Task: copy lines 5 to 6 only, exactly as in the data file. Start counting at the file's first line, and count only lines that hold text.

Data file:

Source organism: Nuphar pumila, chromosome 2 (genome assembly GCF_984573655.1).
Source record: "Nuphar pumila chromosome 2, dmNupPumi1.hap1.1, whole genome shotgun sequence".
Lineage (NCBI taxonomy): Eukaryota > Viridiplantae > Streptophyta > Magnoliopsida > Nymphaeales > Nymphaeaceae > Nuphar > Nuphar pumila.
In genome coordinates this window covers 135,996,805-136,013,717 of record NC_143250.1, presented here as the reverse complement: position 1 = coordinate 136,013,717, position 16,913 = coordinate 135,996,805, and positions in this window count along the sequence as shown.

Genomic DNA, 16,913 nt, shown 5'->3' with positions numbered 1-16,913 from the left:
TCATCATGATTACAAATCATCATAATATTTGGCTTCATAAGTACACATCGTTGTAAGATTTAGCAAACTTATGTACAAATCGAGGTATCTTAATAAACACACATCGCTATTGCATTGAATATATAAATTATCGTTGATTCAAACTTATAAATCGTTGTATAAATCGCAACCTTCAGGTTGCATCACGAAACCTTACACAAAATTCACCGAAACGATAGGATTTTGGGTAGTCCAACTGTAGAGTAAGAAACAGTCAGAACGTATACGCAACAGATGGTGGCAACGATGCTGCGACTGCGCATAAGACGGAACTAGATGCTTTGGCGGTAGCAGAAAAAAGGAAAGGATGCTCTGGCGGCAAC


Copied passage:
Genomic DNA, 16,913 nt, shown 5'->3' with positions numbered 1-16,913 from the left:
TCATCATGATTACAAATCATCATAATATTTGGCTTCATAAGTACACATCGTTGTAAGATTTAGCAAACTTATGTACAAATCGAGGTATCTTAATAAACACACATCGCTATTGCATTGAATATATAAATTATCGTTGATTCAAACTTATAAATCGTTGTATAAATCGCAACCTTCAGGTTGCATCACGAAACCTTACACAAAATTCACCGAAACGATAGGATTTTGGGTAGTCCAACTGTAGAGTAAGAAACAGTCAGAACGTATACGCAACAGATGGTGGCAACGATGCTGCGACTGCGCATAAGACGGAACTAGATGCTTTGGCGGTAGCAGAAAAAAGGAAAGGATGCTCTGGCGGCAAC